On our first night we visited Wodka, a vodka bar just off the main square. This bar is so quaint and has around 10 tables inside, so it’s more a place where people fall out into the street whilst visiting. They have a ridiculous amount of flavoured vodka on offer here, and at such a good price depending on the flavours you choose. For our flight of 6 vodka shots we paid £8, which is just unheard of in London.
We also visited some other bars after we went Vodka Tasting, as recommended by our host. But I honestly couldn’t even tell you where we went because I was so drunk…
Visiting Auschwitz from Krakow is one of the most popular things to do when visiting Poland, and after going there myself, I find it extremely hard to come up with the words to describe what it’s like to go there. You need to go yourself to fully understand.
Getting from Krakow to Auschwitz
When travelling from Krakow to Auschwitz you have a few options, as you can book onto an official tour company, take the bus, or take the train. All of those options are available directly from Krakow city centre, but the train station is set around a 20 minute walk away from the main visitor centre.
As we had pre-booked our entrance tickets we wanted to book a train in advance to ensure we got there in time, however, we didn’t book a return ticket as we heard it was easy to get either a bus or a train back , and we didn’t know how long we would be there for.
The trains to Auschwitz from Krakow usually run fairly regularly, however, similarly to the airport incident, there were ongoing track works on this route which meant trains were delayed and less frequent. This also caused problems for when we were leaving Auschwitz in the evening.
The bus is the cheapest option, but it was hard to find any timetables online and we didn’t want to risk being late. On the way back it was near enough impossible to find a local bus that was going back to Krakow.
I would recommend booking a private coach transfer/tour company to and from Auschwitz in advance, as when we got stranded on the way back we were able to board a coach companies bus and they allowed us to pay there and then to board the bus back to Krakow. If you had pre-booked your tickets then you had priority over those who didn’t, and the coaches were running every half an hour or so which was much more regular than the trains.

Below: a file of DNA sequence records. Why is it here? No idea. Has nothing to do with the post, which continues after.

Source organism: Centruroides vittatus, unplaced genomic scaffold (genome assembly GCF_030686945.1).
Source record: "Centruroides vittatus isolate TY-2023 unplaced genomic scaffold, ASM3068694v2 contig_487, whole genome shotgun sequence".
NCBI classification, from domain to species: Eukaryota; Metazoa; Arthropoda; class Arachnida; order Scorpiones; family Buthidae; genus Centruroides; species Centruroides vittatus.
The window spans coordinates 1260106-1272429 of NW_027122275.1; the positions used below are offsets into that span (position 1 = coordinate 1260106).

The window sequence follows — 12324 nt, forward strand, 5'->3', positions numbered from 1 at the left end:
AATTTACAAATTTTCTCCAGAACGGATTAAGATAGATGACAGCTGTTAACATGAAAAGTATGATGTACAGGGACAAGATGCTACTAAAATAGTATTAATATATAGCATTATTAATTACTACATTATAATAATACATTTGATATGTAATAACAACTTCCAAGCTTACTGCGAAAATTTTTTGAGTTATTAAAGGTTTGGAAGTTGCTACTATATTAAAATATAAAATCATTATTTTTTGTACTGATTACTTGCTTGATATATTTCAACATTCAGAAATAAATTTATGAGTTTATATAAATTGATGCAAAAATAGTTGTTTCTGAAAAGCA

Guided tours of Auschwitz are available in different languages, with varying tour durations. We opted for the 2.5 hour guided tour, and we were allocated Kamil as our tour guide, who educated us thoroughly on the happenings of Auschwitz.
I would highly recommend booking your tickets in advance to avoid the long queues, and would also recommend a mid-morning visit. Although our tour was meant to be 2.5 hours, we set aside a whole day for this trip from Krakow. The tour lasted around 4 hours in total with allocated breaks in between, and travel between Auschwitz and Auschwitz Birkenau.
The tours are not for the faint hearted and go into much detail of the shocking events of the holocaust. But, I think it’s very important for people to understand what happened there. I never studied history at school so had a very limited understanding of what happened here in Poland, and after visiting Auschwitz I have been fully educated on the matter.
Putting into words the visit we had is truly indescribable. To be able to find the words is extremely hard. If you get the chance to visit Auschwitz during your trip to Krakow, you really should go.
Krakow is honestly one of the best cities I’ve visited on a city break, and I actually liked it in Poland a lot more than I thought I would. This was my first time visiting Eastern Europe, and it’s influenced me to go back again.
On my weekend away, I spent a total of £168.50 on food, drink and activities (excluding pre-booked activities), which proves it’s also a place to visit on a budget.
If you get the chance to visit Krakow, I would strongly recommend going!